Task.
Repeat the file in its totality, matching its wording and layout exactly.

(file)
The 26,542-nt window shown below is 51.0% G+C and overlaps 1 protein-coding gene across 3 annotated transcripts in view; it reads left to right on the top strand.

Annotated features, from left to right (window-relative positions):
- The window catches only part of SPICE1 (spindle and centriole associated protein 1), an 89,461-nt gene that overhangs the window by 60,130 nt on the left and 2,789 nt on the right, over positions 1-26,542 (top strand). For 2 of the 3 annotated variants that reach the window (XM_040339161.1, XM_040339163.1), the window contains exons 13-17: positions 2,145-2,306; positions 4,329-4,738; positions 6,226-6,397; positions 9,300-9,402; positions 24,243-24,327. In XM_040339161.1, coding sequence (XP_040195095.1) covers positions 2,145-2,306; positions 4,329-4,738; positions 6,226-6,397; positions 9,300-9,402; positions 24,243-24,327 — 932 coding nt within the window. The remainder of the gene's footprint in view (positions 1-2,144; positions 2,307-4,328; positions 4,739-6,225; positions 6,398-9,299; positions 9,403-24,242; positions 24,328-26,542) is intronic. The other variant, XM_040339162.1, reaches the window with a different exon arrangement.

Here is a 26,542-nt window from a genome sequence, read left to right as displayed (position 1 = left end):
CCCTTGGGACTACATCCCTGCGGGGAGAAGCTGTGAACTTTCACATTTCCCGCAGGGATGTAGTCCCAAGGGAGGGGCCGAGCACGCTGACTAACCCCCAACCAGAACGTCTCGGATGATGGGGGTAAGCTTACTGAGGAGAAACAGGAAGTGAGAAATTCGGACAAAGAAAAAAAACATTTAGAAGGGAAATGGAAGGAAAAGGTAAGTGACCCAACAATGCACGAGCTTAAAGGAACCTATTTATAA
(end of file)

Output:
The 26,542-nt window shown below is 51.0% G+C and overlaps 1 protein-coding gene across 3 annotated transcripts in view; it reads left to right on the top strand.

Annotated features, from left to right (window-relative positions):
- The window catches only part of SPICE1 (spindle and centriole associated protein 1), an 89,461-nt gene that overhangs the window by 60,130 nt on the left and 2,789 nt on the right, over positions 1-26,542 (top strand). For 2 of the 3 annotated variants that reach the window (XM_040339161.1, XM_040339163.1), the window contains exons 13-17: positions 2,145-2,306; positions 4,329-4,738; positions 6,226-6,397; positions 9,300-9,402; positions 24,243-24,327. In XM_040339161.1, coding sequence (XP_040195095.1) covers positions 2,145-2,306; positions 4,329-4,738; positions 6,226-6,397; positions 9,300-9,402; positions 24,243-24,327 — 932 coding nt within the window. The remainder of the gene's footprint in view (positions 1-2,144; positions 2,307-4,328; positions 4,739-6,225; positions 6,398-9,299; positions 9,403-24,242; positions 24,328-26,542) is intronic. The other variant, XM_040339162.1, reaches the window with a different exon arrangement.

Here is a 26,542-nt window from a genome sequence, read left to right as displayed (position 1 = left end):
CCCTTGGGACTACATCCCTGCGGGGAGAAGCTGTGAACTTTCACATTTCCCGCAGGGATGTAGTCCCAAGGGAGGGGCCGAGCACGCTGACTAACCCCCAACCAGAACGTCTCGGATGATGGGGGTAAGCTTACTGAGGAGAAACAGGAAGTGAGAAATTCGGACAAAGAAAAAAAACATTTAGAAGGGAAATGGAAGGAAAAGGTAAGTGACCCAACAATGCACGAGCTTAAAGGAACCTATTTATAA